We have rebuilt the entirety of ZipCar with a fleet of one single vehicle, but rather than a study in shared resource management, Key4All has been engineered to be Grand Theft Auto: Tragedy Of The Commons.
Key4All exists somewhere between the delight of communal ownership and the teeth-grinding capitalist competition of Hands on a Hard Body.
The car is transient and un-ownable, a journey and temporary blessing. It is a contest without the security of victory. If you find the car, it is yours. But if you want to enjoy the fruits of your victory and drive, then you must accept the risk of taking the car out in the world–that another driver-errant may snatch the vehicle out from under you.
Bless the ridiculous art-weirdos at MSCHF — they who previously gave us such things as Lil Nas X’s Satan Shoes, the AllTheStreams Illegal Streaming Service, and Dead Startup Toys, among other delights — this might be one of their most clever works yet.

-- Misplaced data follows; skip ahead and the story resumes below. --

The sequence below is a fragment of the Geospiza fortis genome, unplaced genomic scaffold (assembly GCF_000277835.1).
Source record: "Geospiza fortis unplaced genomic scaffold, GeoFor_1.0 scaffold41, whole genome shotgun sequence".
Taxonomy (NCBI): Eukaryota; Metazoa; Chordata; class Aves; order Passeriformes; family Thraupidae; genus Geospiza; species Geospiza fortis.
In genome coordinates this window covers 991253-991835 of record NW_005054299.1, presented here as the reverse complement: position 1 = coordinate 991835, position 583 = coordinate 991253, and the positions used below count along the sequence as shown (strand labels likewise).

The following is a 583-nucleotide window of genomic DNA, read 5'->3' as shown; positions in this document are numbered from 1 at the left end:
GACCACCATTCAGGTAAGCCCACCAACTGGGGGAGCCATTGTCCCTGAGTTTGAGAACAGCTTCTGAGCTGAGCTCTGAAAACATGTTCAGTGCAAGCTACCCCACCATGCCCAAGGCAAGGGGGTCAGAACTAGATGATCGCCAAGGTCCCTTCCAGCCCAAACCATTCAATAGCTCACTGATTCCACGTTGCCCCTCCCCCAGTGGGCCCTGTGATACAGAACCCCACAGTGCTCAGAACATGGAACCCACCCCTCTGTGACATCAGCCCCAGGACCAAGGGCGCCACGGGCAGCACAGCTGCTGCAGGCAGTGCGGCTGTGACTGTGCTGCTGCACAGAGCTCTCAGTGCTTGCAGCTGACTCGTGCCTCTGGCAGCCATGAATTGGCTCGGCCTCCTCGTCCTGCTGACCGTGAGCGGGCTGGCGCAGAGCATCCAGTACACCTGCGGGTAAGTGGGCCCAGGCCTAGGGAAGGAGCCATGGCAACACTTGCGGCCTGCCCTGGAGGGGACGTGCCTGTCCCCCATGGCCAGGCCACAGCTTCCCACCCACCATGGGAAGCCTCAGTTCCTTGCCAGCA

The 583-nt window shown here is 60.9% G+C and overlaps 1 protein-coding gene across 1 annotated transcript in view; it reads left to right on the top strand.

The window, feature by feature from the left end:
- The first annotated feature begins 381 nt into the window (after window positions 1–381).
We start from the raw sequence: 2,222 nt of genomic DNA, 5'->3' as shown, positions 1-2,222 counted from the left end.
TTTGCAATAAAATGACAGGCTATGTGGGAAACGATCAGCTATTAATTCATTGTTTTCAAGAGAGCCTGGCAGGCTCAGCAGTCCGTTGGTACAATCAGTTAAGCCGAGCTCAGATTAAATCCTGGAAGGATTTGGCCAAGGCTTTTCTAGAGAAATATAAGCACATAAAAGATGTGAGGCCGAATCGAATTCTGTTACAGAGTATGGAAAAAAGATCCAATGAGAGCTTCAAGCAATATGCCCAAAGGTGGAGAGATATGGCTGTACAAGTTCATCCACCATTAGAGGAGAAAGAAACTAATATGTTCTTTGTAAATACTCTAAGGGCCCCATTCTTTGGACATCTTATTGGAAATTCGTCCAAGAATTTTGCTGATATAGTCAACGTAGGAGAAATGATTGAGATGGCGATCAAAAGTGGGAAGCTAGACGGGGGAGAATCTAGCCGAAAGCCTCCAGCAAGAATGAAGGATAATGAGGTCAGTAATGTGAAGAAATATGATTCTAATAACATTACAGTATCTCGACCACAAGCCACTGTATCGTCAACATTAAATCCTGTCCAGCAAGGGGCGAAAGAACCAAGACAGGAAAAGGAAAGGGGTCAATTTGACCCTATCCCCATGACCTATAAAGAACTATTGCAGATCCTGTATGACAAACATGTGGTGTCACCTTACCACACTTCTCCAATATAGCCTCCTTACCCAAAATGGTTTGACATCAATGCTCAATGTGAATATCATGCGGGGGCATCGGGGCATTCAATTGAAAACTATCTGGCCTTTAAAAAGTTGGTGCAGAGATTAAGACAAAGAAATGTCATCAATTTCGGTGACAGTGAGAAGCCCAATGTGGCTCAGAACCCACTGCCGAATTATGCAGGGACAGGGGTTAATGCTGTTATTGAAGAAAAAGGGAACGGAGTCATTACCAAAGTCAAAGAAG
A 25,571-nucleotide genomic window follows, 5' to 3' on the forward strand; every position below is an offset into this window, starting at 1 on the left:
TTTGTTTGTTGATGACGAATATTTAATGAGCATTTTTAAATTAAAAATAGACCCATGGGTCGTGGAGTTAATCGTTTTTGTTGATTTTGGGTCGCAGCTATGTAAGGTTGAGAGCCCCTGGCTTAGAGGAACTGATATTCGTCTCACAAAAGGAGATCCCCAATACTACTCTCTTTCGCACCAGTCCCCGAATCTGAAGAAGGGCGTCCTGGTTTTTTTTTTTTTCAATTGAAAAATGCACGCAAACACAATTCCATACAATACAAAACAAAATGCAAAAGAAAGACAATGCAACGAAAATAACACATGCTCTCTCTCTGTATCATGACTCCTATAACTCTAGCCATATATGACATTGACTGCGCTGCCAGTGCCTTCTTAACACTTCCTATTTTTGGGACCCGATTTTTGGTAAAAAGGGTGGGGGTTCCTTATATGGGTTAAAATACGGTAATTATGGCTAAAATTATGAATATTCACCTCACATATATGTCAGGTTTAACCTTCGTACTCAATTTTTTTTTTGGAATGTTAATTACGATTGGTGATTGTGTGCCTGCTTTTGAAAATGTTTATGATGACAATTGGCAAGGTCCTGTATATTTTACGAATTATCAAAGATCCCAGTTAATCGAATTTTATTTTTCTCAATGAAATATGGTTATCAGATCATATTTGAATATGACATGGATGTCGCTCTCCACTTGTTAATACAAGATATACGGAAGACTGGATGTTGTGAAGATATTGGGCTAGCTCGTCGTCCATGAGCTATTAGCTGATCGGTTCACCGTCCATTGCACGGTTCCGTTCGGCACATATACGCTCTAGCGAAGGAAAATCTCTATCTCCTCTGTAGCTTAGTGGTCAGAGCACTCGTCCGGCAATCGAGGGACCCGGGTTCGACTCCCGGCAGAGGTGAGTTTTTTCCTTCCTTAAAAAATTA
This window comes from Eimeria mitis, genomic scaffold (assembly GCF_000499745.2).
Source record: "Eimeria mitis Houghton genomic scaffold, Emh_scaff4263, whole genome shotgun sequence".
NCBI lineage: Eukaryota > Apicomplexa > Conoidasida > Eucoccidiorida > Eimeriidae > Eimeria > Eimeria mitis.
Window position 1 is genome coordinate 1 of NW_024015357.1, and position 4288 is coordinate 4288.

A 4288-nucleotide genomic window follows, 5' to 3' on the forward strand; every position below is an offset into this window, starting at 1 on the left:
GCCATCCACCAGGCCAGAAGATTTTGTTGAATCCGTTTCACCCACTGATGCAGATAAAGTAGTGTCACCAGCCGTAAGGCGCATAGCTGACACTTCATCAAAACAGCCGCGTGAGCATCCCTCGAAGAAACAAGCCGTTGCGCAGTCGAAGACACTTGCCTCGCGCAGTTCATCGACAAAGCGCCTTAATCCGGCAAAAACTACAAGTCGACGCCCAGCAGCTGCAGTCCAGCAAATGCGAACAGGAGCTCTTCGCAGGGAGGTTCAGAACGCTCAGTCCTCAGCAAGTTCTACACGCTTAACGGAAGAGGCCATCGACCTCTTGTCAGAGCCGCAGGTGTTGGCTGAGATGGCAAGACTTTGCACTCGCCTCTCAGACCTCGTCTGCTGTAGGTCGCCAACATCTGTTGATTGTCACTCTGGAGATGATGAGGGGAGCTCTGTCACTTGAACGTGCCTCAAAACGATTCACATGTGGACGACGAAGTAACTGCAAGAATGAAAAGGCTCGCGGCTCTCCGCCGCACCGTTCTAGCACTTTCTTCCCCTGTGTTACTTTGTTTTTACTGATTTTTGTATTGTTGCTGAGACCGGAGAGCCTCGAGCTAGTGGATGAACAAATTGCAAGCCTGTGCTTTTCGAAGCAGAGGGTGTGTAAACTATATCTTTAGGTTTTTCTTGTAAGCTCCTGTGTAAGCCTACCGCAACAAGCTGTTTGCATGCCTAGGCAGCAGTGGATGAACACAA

For those wanting an easy breakdown of how this works…
- You go to Key4All.com, and spend $19 for a key fob.
- That key fob, along with all the others sold at Key4All.com unlock the same single individual car.
- If your key fob is near the car, it will glow green, and you can click the key fob to unlock and drive it.
- There’s a hotline you can call to find out where the car may be.
- Anyone else with the key fob can just unlock and use the car at any time — in turn, if you arrive somewhere in the car, you may not leave with it.
In short, as it says on the site: “Thousands of Keys — One Shared Car.”
I love it.